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Jour De Fete(1949)
Once a year, the fair comes to the sleepy French country town of Sainte- Severe- sur- Indre. The locals poke fun at their postman, François, and, having got him drunk, they lead him to a tent to watch a short educational film. The film is promoting revolutionary methods of improving mail delivery in the United States. François decides that he can use some of the ideas to improve his productivity...
For more about Jour De Fete and the Jour De Fete Blu-ray release, see Jour De Fete Blu-ray Review published by Dr. Svet Atanasov on February 15, 2013 where this Blu-ray release scored 3.0 out of 5.
Starring: Jacques Tati, Guy Decomble, Paul Frankeur, Santa Relli, Maine Vallée, Robert Balpo
Director: Jacques Tati
» See full cast & crew
Jour De Fete Blu-ray Review
Reviewed by Dr. Svet Atanasov, February 15, 2013
Jacques Tati's "Jour de fete" a.k.a. "The Big Day" (1949) arrives on Blu-ray courtesy of the British Film Institute. The release contains the 1949 Thomsoncolor version and the alternative 1964 version of the film; original trailer; Jacques Tati's first short film, "L'ecole des facteurs" (1947); Rene Clement's short film, "Soigne ton gauche" (1936); and Nicolas Ribowski's short film, "Cours du soir" (1967). The release also arrives with an illustrated booklet featuring film notes and credits. In French, with optional English subtitles for the two versions of the film. Region-B "locked".
Jacques Tati's first feature film follows the deeds of an ambitious postman (played by the director himself) living and working in a small French village. The majority of the time the camera simply observes Francois from afar as he rides his bike and stops for a few seconds to give or collect letters. Francois rarely speaks, and when he does, it is virtually impossible to figure out what it is that he is saying.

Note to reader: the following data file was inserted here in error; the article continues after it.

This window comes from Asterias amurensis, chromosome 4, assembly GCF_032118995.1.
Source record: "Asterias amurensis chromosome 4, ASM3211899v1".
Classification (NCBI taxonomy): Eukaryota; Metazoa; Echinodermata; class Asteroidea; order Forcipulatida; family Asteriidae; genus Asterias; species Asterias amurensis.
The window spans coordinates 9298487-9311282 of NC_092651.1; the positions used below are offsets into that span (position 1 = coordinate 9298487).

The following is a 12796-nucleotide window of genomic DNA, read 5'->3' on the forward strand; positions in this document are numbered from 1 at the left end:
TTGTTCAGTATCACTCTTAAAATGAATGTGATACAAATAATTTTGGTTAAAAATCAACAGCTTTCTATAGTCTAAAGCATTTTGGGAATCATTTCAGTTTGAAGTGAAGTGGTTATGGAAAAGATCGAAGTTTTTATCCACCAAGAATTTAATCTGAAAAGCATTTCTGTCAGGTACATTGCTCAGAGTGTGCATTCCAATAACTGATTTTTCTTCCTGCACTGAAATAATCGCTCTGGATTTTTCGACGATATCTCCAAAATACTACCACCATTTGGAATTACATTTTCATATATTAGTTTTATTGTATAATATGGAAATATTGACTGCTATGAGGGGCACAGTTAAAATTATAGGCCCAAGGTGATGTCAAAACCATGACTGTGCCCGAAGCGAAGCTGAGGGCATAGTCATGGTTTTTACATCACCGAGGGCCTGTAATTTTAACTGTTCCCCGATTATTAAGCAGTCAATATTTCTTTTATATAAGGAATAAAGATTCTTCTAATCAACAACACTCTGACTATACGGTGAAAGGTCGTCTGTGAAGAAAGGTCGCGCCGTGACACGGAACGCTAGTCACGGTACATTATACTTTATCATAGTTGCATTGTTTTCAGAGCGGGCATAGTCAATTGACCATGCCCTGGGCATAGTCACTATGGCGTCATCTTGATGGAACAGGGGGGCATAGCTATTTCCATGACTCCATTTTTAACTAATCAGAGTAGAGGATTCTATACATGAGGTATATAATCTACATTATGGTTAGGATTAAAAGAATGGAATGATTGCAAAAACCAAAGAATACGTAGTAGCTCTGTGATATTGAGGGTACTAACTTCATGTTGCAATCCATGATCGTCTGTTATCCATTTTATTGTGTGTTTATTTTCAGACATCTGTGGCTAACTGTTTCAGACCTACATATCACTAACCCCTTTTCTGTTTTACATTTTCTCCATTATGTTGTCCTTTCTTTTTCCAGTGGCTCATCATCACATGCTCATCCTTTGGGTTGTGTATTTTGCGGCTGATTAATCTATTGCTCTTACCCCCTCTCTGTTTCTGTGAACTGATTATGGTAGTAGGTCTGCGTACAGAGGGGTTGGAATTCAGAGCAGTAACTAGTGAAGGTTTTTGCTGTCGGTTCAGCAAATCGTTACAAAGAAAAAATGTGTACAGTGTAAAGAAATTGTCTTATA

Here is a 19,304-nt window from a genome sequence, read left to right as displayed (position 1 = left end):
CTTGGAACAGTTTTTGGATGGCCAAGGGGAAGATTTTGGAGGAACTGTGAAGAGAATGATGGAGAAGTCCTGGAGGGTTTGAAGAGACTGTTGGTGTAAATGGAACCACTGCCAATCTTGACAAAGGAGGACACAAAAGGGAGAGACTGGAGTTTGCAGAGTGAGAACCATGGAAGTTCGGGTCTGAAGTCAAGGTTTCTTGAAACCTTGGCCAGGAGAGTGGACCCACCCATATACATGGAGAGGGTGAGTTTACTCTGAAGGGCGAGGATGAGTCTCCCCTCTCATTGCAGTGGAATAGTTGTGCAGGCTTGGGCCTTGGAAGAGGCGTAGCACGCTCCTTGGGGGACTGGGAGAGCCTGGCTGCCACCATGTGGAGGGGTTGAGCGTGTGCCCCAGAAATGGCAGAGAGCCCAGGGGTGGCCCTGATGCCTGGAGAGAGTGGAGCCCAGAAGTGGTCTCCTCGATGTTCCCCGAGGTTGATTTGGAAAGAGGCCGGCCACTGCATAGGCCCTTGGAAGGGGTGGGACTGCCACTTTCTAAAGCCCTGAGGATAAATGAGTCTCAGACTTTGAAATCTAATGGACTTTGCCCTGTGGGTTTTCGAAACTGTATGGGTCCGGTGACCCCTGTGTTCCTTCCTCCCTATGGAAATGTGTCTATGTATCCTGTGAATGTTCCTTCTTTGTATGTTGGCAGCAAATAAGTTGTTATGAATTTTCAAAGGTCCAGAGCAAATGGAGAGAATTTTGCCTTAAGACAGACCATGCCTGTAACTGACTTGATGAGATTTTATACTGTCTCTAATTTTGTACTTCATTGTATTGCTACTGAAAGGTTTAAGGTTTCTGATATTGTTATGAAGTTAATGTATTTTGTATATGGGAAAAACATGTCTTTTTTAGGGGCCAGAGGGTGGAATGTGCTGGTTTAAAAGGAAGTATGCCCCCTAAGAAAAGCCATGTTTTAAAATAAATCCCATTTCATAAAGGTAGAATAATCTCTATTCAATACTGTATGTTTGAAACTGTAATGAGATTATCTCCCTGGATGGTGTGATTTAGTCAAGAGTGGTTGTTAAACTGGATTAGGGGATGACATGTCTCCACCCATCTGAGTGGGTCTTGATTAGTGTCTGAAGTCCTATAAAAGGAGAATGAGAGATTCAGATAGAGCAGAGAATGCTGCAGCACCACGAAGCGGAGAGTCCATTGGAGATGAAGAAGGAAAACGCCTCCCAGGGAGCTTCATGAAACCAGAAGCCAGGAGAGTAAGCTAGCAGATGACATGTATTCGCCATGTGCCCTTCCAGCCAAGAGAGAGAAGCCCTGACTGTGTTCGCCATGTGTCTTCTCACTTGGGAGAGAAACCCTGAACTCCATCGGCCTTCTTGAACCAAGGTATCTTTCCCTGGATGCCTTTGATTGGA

During a local fair, Francois watches a short film about the American postal system that quickly inspires him to change his delivery methods. Encouraged by some of his customers, he pushes himself to work twice as fast in order to maximize his efficacy. Very soon, however, his desire to impress the villagers causes all sort of serious problems and places him right in the middle of some absolutely hilarious situations.
Jour de fete is structured as a collage of short episodes, each having the postman facing some sort of a minor challenge. The manner in which he deals with them is often quite amusing as the logic he follows is, to say the least, surprising. Though at times it may seem like some of these episodes are too casual, Tati's concentration is indeed quite remarkable.
The music and different sound effects are used only as decoration. Some of the very best gags, for example, have Tati mumbling something while his body does all of the meaningful talking. He spins, jumps, runs, and gestures in ways that allow the viewer to figure out exactly what is on his mind.
The small portions of the film where the postman is missing are notably slower and feel like extracts from a documentary feature about life in rural France. Occasionally either a narrator or a secondary character would quickly describe what is taking place in front of the camera. As soon as the postman reappears, the tempo picks up again.
Tati shot Jour de fete in 1949. Initially, it was meant to use the new Thomsoncolor process and thus become the first French color film. However, well aware of the risks the process involved, Tati also shot Jour de fete with a second camera, in black and white. The black and white version of the film was the one that premiered in 1949.
The BFI's Dual Format Edition of Jour de fete contains two versions of the film: the 1949 Thomsoncolor version, running at approximately 79 minutes (01.19.57), and the alternative 1964 version, running at approximately 81 minutes (01.21.59). The 1964 version features additional scenes, hand-tinted footage, and English commentary by N. F Simpson said by David Saire. The restored color version of the film also includes a short prologue in which it is quickly explained where and how Jour de fete was shot by Tati in 1949.